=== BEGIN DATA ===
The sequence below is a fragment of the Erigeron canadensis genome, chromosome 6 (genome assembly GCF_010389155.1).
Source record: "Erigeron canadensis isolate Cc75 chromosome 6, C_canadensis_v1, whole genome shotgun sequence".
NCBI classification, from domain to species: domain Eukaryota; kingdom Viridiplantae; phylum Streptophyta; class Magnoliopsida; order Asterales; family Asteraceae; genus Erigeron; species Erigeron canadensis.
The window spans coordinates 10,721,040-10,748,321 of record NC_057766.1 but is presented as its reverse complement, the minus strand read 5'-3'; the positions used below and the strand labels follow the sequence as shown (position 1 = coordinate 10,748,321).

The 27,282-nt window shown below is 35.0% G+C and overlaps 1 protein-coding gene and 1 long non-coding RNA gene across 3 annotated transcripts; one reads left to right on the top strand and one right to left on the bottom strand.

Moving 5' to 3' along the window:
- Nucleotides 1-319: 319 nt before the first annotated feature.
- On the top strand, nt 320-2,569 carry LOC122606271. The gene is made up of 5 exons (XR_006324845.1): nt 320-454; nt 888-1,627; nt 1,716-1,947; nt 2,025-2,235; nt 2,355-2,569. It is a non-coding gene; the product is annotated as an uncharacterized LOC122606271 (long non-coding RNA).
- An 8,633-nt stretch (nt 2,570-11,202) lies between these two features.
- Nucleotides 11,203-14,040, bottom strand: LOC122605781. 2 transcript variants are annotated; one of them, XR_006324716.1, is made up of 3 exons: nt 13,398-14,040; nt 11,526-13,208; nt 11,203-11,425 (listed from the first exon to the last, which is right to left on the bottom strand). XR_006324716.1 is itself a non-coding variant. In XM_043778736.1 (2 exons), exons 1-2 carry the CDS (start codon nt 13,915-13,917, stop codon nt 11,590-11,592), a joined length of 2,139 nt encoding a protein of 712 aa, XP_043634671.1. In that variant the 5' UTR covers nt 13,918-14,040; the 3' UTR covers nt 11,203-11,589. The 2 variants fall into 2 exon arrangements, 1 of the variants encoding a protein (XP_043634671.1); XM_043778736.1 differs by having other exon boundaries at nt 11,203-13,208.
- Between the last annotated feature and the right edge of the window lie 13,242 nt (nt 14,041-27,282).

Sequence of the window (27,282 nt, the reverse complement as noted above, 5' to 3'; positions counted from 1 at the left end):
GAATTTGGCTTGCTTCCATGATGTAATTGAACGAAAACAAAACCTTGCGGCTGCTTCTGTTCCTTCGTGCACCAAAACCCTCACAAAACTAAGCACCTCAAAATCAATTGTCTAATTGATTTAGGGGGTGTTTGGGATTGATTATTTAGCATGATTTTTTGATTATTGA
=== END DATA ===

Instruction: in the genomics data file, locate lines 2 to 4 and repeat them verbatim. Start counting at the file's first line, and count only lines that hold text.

Source record: "Erigeron canadensis isolate Cc75 chromosome 6, C_canadensis_v1, whole genome shotgun sequence".
NCBI classification, from domain to species: domain Eukaryota; kingdom Viridiplantae; phylum Streptophyta; class Magnoliopsida; order Asterales; family Asteraceae; genus Erigeron; species Erigeron canadensis.
The window spans coordinates 10,721,040-10,748,321 of record NC_057766.1 but is presented as its reverse complement, the minus strand read 5'-3'; the positions used below and the strand labels follow the sequence as shown (position 1 = coordinate 10,748,321).